Worshipers, Rule-Breakers and Champions: Women and the Ancient Greek Olympics

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One of the aspects of culture regarded as distinctive to the ancient Greeks was their pursuit of sport. Apart from its function as the act of worship to Zeus, athletic competition, particularly at the major Pan-Hellenic sites, was also a means for the ancient Greeks to promote and celebrate their ethic bonds. Historical records tend to give the approximate confirmation of the Olympic starting date as 776 BC, which would place the first Olympic as several decades before the use of the Greek alphabet and Homers Iliad. The Olympics took place every four years for more than a millennium.

Ancient Olympia, Greece. ( CC BY-SA 2.0 )

However, as important as this was to the Greeks, participation in the Olympics was open primarily to men and boys. In fact, one of the big themes of sport in ancient Greece was the separation of the genders and emphasizing the different traits between men and women. Women were discouraged to participate and extreme laws were in effect to stop married women from attending the Olympics. However, this did not stop the ladies from having their own athletic competitions, even competing against the men and winning.

Heraea: A Sporting Event in Worship of Hera Especially for Women

While there may have been societal pressures and divisions in sport due to gender that hindered a woman from engaging in athletic competitions, women in ancient Greece still did many physical activities, and they competed with each other – albeit not at the Olympics. Homer’s Odyssey and Xenophon’s Symposium describe women playing with balls, driving chariots, swimming, and wrestling and running.

Procession of young women with torches at the feast of Heraea in Pythagorion of Samos.

Procession of young women with torches at the feast of Heraea in Pythagorion of Samos. ( CC BY-SA 4.0 )

Therefore, while the idea of a sporting event for women were not considered taboo, it was the idea of the women competing at the same level, manner and event as the men which posed difficulties. The celebration of the Heraea at Olympia, held to worship the goddess Hera, was the most renowned athletic festival in which women could compete to showcase their athletic abilities as well as gain respect and honor as an athlete – and even so, this celebration excluded the married women. Little is known about this festival other than what a 2 CE Greek traveler, Pausanias, tells us in his description of the Temple of Hera in the Sanctuary of Zeus. The festival was organized and supervised by a committee of sixteen women from the city of Ellis. Legend has it that out of gratitude to Hera for her marriage with Pelops, Hippodameia assembled sixteen women and inaugurated the Heraea.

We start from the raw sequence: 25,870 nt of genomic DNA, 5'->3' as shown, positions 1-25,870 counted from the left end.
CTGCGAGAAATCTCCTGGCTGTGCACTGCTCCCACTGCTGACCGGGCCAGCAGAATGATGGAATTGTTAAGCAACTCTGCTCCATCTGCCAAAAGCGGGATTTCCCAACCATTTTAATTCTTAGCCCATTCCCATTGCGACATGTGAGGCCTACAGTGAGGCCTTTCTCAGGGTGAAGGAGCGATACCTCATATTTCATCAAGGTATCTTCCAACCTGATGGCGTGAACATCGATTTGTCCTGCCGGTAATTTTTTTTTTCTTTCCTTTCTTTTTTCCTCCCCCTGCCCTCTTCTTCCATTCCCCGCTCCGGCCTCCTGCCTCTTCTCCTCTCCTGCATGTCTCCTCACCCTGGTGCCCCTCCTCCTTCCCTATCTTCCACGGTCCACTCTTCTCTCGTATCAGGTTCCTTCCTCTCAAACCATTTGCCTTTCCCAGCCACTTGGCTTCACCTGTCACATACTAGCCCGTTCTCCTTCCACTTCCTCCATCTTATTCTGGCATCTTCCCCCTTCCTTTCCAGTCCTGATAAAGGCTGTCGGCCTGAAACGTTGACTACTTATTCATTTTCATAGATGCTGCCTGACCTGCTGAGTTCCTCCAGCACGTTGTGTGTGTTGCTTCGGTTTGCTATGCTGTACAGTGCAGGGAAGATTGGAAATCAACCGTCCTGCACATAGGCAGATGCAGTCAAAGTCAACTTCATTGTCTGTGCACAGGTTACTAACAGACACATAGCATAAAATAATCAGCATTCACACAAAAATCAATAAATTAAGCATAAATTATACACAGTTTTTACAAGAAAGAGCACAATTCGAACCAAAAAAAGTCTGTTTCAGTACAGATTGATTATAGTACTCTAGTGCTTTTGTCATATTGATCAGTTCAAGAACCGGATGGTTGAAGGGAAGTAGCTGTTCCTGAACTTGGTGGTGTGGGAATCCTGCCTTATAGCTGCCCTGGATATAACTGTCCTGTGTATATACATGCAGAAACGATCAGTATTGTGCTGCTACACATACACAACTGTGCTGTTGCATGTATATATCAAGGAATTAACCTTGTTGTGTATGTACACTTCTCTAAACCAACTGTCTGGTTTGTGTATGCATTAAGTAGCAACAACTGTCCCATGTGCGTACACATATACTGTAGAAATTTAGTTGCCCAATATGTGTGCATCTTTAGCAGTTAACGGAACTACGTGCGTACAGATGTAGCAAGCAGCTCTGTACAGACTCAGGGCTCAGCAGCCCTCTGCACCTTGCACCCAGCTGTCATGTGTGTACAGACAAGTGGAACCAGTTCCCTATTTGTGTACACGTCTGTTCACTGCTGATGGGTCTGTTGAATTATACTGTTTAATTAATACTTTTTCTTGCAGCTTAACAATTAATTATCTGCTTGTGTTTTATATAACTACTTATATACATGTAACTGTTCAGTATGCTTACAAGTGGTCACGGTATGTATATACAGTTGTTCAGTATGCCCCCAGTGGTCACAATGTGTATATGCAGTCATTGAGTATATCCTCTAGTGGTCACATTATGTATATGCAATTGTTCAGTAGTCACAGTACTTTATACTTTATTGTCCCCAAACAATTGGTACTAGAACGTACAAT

Pelops and Hippodamia racing.

Pelops and Hippodamia racing. ( Public Domain )

Ruins of the Temple of Hera at Olympia.

Ruins of the Temple of Hera at Olympia. ( CC BY-SA 3.0 )

One of the most vexing problems in dealing with the Heraea is that there is no secure date for the beginning of the festival. Pausanias intimates that cult activity already existed in the prehistoric period. Olympia may already have been the center of cult practice, perhaps as early as the Early or Middle Bronze Age with worship being devoted to divinities associated with fertility, possibly continuing into the Late Bronze Age.

Pausanias described a game at Heraea as follows: “the games consist of foot-races for maidens. These women are not all of the same age. The first to run are the youngest; after them come the next in age, and the last to run are the oldest of the maidens. To the winning maidens they give crowns of olive and a portion of the cow sacrificed to Hera.” There may also be dedications of statues with the names of the winning girls inscribed on them.

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Top Image: A Quadriga, with woman riding in a triumphal chariot. France. ( CC BY 2.0 ) Quadrigas were chariots drawn by four horses abreast, raced in the Ancient Olympic Games and other contests. Emblems of triumph; ‘Victory’ and ‘Fame’ are often the woman driving it.

By Martini Fisher



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